New Business Model
"By that justification, I should be able to walk into my nearest Curry's, pick a new TV off the shelf, and wander away muttering some rubbish about "outdated business models"."
Actually, the new business model is if you walked into a nearest Curry's and *cloned* a new TV. You have removed nothing that was not already there, "stolen nothing" in other words.
New business models must take into account this factor, pirates are not rival with your *possession*, but they are rival with sales of intangible *licenses* to operate (the game, music, movie). Successful business models shift the "monetization" to the license itself. It has been so with mainframe software for decades. Alas, while computer programs can be made that require licensing, audio media formats exist that do not and I can think of no way to prevent it -- music is just data (whereas a computer program MUST interact with the central processing unit creating a point of control).
Ah, but what if the *data* is never released? Suppose you come to the data, not the other way round! That is how Google Earth maintains its ability to monetize the otherwise free Google Earth. That is how online games can do it; you cannot copy the game because you never possess the game; you can at most possess only moment-in-time screenshots.
Paying for permission to do ordinary things (the "license") is almost unknown in the USA. When I first encountered the concept of paying for a radio or television receiver I was amazed. What am I paying FOR? The signals are in the air, just reach out and grab some signal. Why should I pay anyone for THAT?
As an aside: Sir Thomas More' explained it quite well 500 years ago in "Utopia", the concept of taxing ordinary behaviors simply because you CAN.
You can make money in two ways (that I can think of right now) in a commons. One is to restrict entry to the commons in the first place and the other is to appeal to a Patron.
The Patron pays for something expensive and what the Patron gets is not always or very often obvious. Michaelangelo had a patron without whom we would have no Sistine Chapel artwork or naked David. Open Office exists because of patrons Sun Microsystems and Star Division GmbH .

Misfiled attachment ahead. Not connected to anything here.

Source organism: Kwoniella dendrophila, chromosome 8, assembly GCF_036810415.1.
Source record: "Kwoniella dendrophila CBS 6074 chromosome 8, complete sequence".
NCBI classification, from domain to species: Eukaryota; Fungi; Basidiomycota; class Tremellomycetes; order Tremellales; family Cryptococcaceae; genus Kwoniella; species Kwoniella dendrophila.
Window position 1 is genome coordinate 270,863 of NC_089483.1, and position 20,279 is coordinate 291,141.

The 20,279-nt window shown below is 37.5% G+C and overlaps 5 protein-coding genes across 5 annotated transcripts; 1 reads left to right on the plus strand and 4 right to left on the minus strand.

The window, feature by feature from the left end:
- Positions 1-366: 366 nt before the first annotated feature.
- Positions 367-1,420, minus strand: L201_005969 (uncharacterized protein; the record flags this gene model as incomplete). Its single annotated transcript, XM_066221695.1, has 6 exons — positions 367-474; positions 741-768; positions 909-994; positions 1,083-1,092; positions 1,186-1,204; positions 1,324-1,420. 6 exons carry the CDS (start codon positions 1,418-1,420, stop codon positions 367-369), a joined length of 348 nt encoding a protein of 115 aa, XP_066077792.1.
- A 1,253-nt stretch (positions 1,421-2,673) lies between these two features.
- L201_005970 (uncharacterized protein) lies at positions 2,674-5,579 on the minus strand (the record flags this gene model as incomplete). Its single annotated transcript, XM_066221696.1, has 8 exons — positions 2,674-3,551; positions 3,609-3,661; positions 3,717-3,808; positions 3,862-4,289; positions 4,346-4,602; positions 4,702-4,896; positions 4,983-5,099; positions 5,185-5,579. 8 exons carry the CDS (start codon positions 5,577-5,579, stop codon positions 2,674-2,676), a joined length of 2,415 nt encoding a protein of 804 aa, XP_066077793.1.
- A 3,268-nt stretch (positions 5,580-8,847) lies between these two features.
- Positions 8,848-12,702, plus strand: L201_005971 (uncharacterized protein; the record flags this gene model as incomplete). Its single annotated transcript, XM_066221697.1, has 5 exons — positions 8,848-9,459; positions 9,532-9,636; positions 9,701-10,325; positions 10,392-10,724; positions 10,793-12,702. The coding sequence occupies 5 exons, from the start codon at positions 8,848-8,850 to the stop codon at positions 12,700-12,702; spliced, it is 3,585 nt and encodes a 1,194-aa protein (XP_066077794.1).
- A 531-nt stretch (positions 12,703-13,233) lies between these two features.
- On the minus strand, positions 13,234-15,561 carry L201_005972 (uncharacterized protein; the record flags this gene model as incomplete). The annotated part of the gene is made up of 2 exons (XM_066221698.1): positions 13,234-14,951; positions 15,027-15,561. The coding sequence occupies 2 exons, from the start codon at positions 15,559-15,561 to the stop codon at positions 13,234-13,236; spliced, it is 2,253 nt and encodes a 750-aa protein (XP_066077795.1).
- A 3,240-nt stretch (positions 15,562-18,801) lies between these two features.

Restricting entry to the commons is achieved in various ways. Put a fence around it the easiest (National Parks for example).
Making a part of the commons "uncommon" is the most ancient and proven way. In the original commons, everyone herded sheep or whatever on the same grass. Strong temptation existed for you to herd more sheep than your neighbor and thus gain advantage. The inevitable result is destruction of the commons by overgrazing; and the cure is to fence the commons into little plots, at which point it is no longer a commons; OR put one big fence around the whole commons and appoint a gatekeeper to control entry to the commons.
In the case of video games, the gatekeeper is the web server that controls your access to online games and you never possess the actual game, but you are vicariously in the commons of the playing field.
When you buy a game that can be copied, you are in a commons, and if you cheat, the commons will be destroyed. In the case of games, writers of games will cease to produce games if they really cannot obtain compensation. It is inevitable.
Consider the "Grand Canyon Skywalk". The Grand Canyon itself is too big to fence or restrict in a meaningful way. BUT if you control (or create) a highly desired viewing point, then you can monetize the value of that viewpoint and you can further increase the monetization by not allowing copying -- since it is a "view" that is being sold, prohibiting photography prevents copying the "view" thus: "No Cameras Allowed -- Many visitors have complained about the unusual rule that no cameras are permitted on the skywalk. The tribe claims that this is to protect the glass from being scratched, while critics believe that this is more to preserve their ability to sell postcards and other stock images." (http://en.wikipedia.org/wiki/Grand_Canyon_Skywalk)
(Penguin, because the commons can contain excellent free software, the free dirt on which value propositions can still be built)